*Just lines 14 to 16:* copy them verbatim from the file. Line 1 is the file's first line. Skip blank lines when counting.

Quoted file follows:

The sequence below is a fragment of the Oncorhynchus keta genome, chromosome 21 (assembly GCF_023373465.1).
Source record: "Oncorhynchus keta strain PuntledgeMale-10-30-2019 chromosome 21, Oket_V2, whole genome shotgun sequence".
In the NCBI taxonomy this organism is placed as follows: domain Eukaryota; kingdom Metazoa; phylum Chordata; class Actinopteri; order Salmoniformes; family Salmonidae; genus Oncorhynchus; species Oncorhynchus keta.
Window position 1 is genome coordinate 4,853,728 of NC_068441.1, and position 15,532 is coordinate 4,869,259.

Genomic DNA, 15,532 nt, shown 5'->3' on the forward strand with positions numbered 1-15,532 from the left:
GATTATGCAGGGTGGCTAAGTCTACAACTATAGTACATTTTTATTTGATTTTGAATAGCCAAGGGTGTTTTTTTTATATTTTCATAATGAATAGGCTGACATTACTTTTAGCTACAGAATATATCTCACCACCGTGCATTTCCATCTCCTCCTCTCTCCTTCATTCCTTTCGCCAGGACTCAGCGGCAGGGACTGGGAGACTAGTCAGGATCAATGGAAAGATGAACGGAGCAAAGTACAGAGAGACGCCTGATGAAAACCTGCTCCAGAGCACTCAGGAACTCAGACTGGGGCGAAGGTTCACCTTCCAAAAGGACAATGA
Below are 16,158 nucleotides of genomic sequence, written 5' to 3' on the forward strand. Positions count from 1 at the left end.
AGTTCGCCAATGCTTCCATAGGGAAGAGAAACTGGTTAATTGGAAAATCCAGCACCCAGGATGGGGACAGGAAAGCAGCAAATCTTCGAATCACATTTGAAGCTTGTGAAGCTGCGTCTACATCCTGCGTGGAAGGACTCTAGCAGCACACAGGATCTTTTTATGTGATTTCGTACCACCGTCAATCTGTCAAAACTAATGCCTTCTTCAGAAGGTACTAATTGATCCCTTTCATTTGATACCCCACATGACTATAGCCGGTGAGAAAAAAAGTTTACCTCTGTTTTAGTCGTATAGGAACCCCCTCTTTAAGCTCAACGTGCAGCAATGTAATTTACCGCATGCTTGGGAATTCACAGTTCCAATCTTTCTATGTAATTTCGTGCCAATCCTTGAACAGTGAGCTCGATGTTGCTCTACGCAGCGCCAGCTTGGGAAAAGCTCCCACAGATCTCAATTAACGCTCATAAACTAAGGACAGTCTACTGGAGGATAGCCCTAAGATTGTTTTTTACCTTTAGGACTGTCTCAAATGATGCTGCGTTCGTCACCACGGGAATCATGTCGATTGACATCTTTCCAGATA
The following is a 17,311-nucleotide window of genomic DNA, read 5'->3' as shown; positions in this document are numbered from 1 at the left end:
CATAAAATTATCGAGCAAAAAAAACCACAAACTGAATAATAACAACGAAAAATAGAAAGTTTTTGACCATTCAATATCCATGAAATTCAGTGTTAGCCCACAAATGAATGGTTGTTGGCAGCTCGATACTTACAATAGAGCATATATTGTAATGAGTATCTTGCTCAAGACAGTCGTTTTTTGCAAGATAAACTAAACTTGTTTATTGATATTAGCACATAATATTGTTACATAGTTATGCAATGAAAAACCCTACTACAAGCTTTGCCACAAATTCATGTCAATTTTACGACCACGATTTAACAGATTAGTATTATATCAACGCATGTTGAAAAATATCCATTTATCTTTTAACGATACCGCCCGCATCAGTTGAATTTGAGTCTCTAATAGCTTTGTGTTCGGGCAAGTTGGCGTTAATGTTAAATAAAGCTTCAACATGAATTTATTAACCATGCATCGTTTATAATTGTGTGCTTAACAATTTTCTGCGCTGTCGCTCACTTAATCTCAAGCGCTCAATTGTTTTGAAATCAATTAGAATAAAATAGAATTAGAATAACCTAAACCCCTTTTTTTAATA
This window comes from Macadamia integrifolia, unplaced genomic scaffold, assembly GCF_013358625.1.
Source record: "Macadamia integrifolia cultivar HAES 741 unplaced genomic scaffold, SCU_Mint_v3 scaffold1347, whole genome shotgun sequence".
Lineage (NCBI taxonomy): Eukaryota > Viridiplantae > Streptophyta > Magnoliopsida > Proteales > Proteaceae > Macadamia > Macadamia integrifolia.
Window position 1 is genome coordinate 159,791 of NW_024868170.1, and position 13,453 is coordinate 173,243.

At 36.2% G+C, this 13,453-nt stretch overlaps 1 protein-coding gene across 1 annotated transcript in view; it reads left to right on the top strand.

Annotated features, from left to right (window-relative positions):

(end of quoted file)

Window position 1 is genome coordinate 159,791 of NW_024868170.1, and position 13,453 is coordinate 173,243.

At 36.2% G+C, this 13,453-nt stretch overlaps 1 protein-coding gene across 1 annotated transcript in view; it reads left to right on the top strand.

Annotated features, from left to right (window-relative positions):